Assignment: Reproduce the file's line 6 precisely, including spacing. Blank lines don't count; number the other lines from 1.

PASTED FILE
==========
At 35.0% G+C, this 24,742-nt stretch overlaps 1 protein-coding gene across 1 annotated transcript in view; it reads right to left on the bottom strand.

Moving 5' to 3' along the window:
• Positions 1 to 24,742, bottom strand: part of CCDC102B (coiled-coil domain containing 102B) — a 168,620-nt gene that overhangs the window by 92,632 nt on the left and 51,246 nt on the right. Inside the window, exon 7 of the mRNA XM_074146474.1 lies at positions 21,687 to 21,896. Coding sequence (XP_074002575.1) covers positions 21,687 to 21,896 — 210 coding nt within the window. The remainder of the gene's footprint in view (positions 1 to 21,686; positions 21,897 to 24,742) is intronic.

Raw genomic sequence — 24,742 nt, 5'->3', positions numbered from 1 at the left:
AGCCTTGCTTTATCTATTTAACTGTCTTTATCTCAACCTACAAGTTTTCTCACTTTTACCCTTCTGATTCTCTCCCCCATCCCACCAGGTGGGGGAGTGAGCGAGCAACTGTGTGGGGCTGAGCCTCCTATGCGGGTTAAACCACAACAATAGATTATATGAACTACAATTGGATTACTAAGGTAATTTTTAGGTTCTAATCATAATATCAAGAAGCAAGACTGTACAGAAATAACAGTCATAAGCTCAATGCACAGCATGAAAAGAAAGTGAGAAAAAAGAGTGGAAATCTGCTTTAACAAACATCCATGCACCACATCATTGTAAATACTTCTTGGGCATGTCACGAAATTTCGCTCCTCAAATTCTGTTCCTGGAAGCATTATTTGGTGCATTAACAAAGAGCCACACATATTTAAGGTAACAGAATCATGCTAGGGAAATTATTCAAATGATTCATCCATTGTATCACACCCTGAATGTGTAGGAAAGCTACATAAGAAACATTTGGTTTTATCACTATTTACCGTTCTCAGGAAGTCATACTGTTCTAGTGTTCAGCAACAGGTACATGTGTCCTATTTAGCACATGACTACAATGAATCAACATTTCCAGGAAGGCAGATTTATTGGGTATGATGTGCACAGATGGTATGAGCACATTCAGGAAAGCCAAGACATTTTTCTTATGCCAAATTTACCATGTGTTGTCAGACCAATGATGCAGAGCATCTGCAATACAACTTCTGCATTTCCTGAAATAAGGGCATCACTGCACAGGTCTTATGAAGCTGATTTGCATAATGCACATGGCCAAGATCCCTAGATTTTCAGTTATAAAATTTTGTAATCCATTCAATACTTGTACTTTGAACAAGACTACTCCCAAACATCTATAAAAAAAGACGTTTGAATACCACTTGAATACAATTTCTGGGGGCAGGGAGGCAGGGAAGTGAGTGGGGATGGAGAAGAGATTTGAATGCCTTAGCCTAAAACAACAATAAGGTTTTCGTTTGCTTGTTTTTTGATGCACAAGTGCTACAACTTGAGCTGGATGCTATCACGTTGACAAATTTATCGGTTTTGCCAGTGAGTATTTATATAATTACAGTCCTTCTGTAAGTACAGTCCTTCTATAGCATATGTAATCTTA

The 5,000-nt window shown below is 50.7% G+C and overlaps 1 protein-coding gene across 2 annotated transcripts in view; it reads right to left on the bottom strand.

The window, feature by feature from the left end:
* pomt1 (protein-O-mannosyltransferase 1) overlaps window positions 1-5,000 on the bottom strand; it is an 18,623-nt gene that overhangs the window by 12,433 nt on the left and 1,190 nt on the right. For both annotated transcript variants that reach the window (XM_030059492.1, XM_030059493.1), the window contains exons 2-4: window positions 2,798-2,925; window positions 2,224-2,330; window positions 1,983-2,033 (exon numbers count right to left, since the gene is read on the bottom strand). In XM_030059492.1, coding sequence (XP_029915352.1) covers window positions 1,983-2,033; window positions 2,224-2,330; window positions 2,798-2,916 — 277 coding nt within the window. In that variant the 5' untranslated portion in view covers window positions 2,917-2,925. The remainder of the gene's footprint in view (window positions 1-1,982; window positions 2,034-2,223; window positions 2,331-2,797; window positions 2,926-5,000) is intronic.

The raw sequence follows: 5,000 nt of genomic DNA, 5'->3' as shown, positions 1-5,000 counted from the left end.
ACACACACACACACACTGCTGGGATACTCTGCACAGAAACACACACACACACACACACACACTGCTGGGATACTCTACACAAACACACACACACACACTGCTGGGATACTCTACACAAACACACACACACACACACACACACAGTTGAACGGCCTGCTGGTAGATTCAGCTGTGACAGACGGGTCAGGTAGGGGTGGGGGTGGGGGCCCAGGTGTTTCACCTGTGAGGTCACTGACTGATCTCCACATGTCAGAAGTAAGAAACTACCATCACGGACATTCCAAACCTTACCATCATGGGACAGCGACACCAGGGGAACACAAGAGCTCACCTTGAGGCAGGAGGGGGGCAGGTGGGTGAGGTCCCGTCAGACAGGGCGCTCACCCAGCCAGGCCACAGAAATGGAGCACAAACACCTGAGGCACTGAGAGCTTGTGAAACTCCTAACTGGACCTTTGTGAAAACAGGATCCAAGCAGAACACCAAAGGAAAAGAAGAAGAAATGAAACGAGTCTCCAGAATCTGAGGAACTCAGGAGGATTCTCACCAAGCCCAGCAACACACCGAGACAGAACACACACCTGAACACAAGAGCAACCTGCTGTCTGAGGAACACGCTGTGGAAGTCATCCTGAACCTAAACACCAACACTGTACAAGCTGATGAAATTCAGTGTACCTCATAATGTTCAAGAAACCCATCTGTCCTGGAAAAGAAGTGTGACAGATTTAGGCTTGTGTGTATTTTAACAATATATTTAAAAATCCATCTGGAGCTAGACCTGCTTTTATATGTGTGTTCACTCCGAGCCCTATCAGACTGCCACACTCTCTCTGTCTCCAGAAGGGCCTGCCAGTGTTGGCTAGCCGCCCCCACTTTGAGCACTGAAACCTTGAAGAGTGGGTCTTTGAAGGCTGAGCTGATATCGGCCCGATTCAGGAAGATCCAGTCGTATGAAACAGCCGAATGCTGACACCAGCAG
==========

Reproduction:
The 5,000-nt window shown below is 50.7% G+C and overlaps 1 protein-coding gene across 2 annotated transcripts in view; it reads right to left on the bottom strand.